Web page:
Repeal of laws; disuse of laws; void laws; invalid regulations

Under Article 7 of the New Civil Code of the Philippines, "Laws are repealed only by subsequent ones, and their violation or non-observance shall not be excused by disuse, or custom or practice to the contrary." This is the first paragraph of Article 7.

The second paragraph says: "When the courts declared a law to be inconsistent with the Constitution, the former shall be void and the latter shall govern."

The third paragraph says: "Administrative or executive acts, orders and regulations shall be valid only when they are not contrary to the laws or the Constitution."

Therefore, Article 7 has four parts: (1) repeal of laws; (2) disuse of laws; (3) void laws; and (4) invalid regulations.

The first clause prevents irrepealable laws and upholds the force and effect of laws regardless of disuse, custom or practice to the contrary. Simply, Congress cannot enact a law that future Congresses are not allowed to repeal or amend. For example, if the law says: "This law cannot be repealed or amended in the next 25 years from its effectivity," such provision is void because this would be in the nature of an irrepealable law. Every Congress (15th, 16th, etc.) has the plenary power to write laws.

Another example would be a law that requires more than a simple majority to repeal it. If it says, "This law cannot be repealed unless by a vote of 2/3 of the lower house and 2/3 of the upper house," this is in the nature of an irrepealable law and this is void.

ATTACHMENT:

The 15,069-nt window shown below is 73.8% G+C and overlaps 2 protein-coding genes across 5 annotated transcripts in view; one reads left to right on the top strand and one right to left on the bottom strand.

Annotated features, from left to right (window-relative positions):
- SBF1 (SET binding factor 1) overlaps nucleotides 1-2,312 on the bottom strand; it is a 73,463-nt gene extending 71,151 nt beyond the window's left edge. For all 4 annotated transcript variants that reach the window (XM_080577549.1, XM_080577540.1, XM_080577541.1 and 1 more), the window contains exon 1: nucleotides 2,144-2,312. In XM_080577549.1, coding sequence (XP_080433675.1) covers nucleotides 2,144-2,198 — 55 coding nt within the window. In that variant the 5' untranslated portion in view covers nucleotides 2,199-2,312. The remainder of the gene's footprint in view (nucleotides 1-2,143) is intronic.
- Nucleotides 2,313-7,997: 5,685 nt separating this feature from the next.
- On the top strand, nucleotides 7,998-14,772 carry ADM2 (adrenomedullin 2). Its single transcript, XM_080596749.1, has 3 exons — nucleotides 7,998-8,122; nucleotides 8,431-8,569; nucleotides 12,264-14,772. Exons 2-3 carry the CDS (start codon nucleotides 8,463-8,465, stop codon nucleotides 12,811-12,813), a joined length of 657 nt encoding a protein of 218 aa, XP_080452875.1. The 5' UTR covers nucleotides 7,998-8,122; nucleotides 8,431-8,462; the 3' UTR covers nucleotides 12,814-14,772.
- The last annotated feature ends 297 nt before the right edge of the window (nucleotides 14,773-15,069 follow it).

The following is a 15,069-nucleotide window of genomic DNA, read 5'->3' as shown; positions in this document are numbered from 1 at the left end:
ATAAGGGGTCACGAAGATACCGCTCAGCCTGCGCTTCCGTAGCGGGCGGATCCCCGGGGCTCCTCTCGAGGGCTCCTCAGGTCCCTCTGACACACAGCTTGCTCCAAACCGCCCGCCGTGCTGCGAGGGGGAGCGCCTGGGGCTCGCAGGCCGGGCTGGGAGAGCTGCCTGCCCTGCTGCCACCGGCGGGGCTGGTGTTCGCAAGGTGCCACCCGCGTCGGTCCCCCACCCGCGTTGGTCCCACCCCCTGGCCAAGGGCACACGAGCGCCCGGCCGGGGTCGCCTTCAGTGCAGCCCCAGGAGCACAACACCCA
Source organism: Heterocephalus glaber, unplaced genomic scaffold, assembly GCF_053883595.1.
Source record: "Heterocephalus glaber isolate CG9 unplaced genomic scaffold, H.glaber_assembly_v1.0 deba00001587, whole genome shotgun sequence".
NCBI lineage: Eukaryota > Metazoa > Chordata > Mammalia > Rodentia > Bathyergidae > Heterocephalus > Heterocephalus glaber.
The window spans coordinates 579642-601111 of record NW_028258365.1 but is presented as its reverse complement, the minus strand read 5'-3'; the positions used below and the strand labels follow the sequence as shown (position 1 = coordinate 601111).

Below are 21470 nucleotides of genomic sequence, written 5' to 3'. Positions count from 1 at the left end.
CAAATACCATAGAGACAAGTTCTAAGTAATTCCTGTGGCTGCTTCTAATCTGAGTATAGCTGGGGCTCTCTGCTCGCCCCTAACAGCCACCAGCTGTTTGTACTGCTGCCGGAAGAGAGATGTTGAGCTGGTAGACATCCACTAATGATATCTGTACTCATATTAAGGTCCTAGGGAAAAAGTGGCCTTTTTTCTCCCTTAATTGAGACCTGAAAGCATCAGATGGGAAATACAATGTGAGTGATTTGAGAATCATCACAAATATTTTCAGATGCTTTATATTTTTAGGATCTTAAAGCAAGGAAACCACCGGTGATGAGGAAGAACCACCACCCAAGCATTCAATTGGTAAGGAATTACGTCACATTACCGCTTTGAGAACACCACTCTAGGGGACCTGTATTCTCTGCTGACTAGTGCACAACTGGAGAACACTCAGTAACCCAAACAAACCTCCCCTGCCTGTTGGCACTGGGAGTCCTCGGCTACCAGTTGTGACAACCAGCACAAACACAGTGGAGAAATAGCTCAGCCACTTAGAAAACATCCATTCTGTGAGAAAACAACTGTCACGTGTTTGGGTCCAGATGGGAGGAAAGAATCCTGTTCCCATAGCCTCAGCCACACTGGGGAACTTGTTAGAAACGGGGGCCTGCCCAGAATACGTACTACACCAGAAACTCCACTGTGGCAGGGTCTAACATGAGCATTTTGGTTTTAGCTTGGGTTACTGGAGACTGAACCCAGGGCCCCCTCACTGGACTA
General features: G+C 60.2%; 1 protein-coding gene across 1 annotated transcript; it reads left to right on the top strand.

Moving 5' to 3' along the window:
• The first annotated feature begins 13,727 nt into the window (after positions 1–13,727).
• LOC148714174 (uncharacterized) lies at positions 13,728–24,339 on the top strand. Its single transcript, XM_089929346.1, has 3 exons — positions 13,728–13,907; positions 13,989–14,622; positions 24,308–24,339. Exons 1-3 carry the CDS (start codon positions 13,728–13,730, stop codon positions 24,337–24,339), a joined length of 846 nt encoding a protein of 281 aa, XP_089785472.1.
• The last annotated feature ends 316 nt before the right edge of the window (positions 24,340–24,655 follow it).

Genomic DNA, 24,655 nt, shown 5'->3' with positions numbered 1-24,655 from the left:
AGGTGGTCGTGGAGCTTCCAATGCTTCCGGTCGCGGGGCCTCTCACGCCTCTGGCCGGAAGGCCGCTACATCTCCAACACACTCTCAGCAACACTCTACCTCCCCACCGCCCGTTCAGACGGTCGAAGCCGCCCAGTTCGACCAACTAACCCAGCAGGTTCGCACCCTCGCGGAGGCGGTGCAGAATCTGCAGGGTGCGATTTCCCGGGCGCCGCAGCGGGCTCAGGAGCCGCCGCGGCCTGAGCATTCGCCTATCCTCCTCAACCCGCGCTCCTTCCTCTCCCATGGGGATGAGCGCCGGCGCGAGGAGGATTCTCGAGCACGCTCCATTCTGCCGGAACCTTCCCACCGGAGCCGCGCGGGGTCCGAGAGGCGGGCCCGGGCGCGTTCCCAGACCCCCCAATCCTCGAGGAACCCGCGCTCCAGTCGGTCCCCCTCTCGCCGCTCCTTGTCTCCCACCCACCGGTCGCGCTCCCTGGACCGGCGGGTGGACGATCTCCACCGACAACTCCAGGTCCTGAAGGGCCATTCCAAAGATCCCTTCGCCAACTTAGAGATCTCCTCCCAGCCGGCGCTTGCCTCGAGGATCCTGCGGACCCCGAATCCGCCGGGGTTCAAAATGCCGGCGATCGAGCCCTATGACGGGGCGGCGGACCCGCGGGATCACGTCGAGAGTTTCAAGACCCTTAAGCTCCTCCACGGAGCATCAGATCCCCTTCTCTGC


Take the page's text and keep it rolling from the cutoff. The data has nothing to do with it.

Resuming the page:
Under the Administrative Code of 1987, "When a law which expressly repeals a prior law itself repealed, the law first repealed shall not be thereby revived unless expressly so provided." Also, "When a law which impliedly repeals a prior law is itself repealed, the prior law shall thereby be revived, unless the repealing law provides otherwise."

Therefore, take the example of LAW 1 being EXPRESSLY repealed by LAW 2. Later, LAW 3 repeals LAW 2. Under the law, LAW 1 would NOT be revived, unless LAW 3 provides otherwise. On the other hand, if LAW 2 IMPLIEDLY repealed LAW 1, the latter would be revived, unless LAW 3 provides otherwise.

Moving on to disuse of laws, it should be emphasized that custom, practice and non-observance are NOT valid reasons to ignore the force and effect of a law. Simply because a law is no longer observed or remembered by most people does not militate against its juridical vigor.

Now, on void laws, it must be recalled that the 1987 Constitution is the supreme law of the land with which all other government actions and issuances must conform. Otherwise, such government actions shall be void. This includes laws. Laws that are contrary to or inconsistent with the Constitution have no valid force and effect.

Finally, administrative rules and regulations, those issued by the President or by his subordinates in the performance of their function to enforce the law, must not go beyond the law itself. Such regulations must NOT be ultra vires. Their provisions and policies must be within the boundaries of the law and the Constitution. Otherwise, they shall be void.

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